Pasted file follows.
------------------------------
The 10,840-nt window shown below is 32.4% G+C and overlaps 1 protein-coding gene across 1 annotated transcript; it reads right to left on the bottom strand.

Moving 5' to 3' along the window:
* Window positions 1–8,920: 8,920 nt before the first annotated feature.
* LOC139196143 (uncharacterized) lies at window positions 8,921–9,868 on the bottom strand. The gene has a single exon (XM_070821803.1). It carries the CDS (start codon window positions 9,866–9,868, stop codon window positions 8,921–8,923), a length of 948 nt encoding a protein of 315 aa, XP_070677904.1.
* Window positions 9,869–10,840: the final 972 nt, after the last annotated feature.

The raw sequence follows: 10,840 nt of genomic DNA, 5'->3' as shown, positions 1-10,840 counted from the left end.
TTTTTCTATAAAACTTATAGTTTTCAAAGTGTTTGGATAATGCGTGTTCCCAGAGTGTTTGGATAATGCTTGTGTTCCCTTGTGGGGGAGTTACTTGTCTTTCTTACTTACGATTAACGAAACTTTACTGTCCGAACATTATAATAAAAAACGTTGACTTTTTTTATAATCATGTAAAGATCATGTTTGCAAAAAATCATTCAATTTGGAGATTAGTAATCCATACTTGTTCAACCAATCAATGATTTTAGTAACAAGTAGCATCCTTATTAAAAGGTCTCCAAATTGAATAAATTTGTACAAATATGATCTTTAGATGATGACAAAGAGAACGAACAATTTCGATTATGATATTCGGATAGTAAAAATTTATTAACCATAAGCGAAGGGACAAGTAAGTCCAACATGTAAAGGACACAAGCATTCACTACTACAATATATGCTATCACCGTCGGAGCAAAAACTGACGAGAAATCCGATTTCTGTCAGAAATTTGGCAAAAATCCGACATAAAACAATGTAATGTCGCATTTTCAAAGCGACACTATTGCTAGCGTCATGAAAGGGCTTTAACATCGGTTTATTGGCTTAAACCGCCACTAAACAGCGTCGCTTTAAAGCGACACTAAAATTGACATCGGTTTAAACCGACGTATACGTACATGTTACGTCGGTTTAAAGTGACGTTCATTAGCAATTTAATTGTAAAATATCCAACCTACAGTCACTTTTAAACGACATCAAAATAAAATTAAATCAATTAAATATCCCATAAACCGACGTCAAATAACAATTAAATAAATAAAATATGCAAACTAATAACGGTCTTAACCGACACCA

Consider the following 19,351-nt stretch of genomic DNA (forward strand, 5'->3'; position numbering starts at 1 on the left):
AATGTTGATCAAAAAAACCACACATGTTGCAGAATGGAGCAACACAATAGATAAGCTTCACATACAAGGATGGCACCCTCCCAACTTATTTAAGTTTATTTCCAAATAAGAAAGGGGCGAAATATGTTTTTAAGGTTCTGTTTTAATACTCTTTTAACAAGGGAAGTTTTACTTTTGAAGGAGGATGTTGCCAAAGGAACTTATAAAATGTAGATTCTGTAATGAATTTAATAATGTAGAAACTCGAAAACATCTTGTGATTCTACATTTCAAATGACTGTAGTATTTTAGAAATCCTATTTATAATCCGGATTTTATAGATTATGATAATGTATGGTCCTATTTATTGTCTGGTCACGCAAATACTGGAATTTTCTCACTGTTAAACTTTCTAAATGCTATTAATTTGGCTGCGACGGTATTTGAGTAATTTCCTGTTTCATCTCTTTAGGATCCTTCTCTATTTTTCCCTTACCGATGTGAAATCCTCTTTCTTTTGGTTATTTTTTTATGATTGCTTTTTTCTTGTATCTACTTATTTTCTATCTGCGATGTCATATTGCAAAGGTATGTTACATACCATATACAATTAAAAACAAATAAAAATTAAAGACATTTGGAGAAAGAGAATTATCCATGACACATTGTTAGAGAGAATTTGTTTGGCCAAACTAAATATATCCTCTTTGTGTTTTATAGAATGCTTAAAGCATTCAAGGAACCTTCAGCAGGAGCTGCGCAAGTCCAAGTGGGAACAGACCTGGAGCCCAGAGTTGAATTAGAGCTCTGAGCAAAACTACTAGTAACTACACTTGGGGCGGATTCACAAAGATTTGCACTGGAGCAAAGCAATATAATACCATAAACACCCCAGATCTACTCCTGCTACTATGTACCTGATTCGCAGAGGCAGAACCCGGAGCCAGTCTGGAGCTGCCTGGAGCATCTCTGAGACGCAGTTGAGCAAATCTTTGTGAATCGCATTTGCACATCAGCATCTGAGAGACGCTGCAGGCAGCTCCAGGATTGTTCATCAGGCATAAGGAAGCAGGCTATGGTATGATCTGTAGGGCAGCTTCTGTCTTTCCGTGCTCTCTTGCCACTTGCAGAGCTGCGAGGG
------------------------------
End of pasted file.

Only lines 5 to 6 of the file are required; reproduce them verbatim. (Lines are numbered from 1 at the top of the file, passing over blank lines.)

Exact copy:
* Window positions 9,869–10,840: the final 972 nt, after the last annotated feature.

The raw sequence follows: 10,840 nt of genomic DNA, 5'->3' as shown, positions 1-10,840 counted from the left end.